Polly wants a Crack at It?

Cooperatives ban fur bearing animals for many reasons including health, safety and welfare of the members. On the surface, pets are cute, fuzzy and adorable. They cuddle with you and alert you to trouble. They provide the conversations a lot of us crave because they cannot talk back. For all that cute fuzziness however, some pet owners just do not get it when it comes to pet care in a housing community making it necessary to limit types of pets and or all out banning pets.

Undaunted by leash laws, you will see dogs running about. Sometimes you even get to see more than you could have hoped and other times, you step in it. Cats you would believe are more acceptable, however, pet owners that neglect to keep kitty’s box clean give kitty a reason to find better places relieve himself. Having had the opportunity to inspect an apartment unit at a
location that permitted cats and not dogs, I immediately realized that it was going to take more than the $150.00 pet deposit fee to rent that unit again. One bad apple spoils the whole basket and thus the no pets rule is born.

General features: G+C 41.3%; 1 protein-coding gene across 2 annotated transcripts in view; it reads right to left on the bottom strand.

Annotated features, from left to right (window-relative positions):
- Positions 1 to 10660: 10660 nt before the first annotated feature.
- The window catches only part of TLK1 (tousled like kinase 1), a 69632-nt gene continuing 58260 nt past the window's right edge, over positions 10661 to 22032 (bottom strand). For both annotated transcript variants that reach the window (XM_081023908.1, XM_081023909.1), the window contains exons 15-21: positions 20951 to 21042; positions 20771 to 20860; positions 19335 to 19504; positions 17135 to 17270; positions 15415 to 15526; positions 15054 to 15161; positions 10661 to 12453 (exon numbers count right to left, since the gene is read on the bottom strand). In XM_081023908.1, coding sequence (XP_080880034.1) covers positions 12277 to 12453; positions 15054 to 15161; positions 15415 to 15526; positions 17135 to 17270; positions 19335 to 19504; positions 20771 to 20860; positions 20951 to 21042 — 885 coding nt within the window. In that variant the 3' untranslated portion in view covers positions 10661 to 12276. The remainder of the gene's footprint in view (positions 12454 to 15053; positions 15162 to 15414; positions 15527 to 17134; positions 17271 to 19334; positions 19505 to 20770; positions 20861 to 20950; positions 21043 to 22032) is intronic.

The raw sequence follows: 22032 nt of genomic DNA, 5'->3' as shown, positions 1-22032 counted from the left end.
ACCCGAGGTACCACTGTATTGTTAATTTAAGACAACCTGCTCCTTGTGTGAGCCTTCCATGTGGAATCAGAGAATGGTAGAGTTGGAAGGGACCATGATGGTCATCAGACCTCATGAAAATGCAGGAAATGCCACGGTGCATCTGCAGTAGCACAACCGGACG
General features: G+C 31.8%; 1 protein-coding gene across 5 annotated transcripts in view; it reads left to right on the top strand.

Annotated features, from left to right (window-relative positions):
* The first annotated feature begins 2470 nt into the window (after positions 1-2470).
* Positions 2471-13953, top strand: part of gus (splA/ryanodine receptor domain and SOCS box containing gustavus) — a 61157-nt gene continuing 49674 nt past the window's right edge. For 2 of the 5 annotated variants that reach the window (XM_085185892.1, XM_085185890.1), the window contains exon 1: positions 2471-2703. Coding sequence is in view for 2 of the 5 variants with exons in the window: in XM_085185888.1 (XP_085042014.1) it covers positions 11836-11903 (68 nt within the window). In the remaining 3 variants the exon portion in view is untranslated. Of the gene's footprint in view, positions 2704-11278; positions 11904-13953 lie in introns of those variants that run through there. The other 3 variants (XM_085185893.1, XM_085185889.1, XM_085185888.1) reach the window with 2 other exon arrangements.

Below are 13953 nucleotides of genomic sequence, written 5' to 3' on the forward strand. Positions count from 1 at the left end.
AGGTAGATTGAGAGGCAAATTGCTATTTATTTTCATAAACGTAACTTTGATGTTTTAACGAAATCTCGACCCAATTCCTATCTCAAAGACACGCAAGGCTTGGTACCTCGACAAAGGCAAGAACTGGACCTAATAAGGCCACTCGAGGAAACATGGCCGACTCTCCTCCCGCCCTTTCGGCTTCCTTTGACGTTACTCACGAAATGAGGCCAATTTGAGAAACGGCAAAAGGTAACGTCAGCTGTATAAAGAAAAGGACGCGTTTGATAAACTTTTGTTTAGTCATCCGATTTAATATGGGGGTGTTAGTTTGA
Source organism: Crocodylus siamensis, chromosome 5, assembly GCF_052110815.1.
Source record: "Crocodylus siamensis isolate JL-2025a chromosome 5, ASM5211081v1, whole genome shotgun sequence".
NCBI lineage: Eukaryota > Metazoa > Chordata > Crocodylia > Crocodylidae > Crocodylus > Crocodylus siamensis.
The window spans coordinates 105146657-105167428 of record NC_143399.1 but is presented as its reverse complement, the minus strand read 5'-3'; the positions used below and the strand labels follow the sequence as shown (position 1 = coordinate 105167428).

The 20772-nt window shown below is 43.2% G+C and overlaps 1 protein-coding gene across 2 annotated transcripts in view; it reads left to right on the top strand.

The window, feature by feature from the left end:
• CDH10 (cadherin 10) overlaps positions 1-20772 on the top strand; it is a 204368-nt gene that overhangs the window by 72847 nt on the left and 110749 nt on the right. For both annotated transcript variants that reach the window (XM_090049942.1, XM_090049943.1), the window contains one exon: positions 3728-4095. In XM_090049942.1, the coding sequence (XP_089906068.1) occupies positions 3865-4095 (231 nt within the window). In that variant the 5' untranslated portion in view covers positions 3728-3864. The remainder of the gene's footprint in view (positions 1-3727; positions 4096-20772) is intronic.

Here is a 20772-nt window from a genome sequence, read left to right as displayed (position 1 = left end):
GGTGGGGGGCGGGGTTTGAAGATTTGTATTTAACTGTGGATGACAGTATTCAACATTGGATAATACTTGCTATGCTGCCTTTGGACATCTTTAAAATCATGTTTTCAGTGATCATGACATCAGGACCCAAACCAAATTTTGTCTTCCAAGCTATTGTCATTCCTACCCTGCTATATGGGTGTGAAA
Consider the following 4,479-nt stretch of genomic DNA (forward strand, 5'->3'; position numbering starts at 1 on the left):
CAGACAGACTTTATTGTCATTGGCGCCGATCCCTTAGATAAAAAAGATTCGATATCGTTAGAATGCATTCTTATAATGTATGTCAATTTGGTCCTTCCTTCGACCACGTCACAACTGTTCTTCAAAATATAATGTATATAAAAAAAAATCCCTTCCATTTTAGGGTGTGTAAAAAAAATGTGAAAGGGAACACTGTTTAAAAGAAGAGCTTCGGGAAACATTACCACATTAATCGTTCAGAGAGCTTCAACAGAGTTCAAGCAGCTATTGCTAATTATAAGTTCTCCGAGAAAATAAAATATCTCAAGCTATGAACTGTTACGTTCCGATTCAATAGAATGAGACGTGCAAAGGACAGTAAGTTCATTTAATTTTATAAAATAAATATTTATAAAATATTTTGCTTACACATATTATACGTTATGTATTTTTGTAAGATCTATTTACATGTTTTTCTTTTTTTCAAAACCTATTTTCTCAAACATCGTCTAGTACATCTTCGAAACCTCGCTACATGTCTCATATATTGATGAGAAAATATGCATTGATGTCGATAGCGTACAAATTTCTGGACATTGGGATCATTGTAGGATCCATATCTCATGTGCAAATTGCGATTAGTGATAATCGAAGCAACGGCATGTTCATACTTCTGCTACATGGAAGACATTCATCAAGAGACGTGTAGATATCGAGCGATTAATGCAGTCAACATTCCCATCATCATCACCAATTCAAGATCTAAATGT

Housing communities, when pressed to permit an animal as an accommodation, immediately go to the no pets rules. Without guidance of counsel however, this could be a costly path. Under the Americans with Disabilities Act (ADA), emotional support animals are not addressed in the same way as service animals. The ADA requires that an animal be individually trained to perform one or more tasks that mitigate the disability of the disabled owner in order for that owner to have a protected right to be accompanied by that animal in public places. With this exclusion on a “companion” pet, there is no reason to give an accommodation, but HUD and the Fair Housing Amendments Act dictates otherwise.

If a doctor prescribes the presence of a pet as necessary for the treatment plan of a person who is substantially limited in their ability to function by mental illness, the pet owner may request a change in rules, policies, practices, or services, such as "no pets" rules to permit them to keep the pet as an emotional support animal. Additionally they have to show that this accommodation is
necessary to afford such person equal opportunity to use and enjoy their dwelling.

When faced with a request for a companion animal ask for enough information to verify the request is made by a person suffering from a disability with a need for the companion animal. Take the information and forward it to your attorney. He or she will guide you with the process in determining if criteria is met. If the accommodation is made, remember that demonstrated need for the animal does not preclude action if the animal becomes unruly or disruptive, unclean or unhealthy and so much so that it poses a health risk to the community. You are entitled to require proper vaccination and licensing of the animal as well. Remember it is an accommodation only and not a waiver of your rights to ensure certain rules are followed. If you are ever in doubt, contact your attorney to see what steps should be taken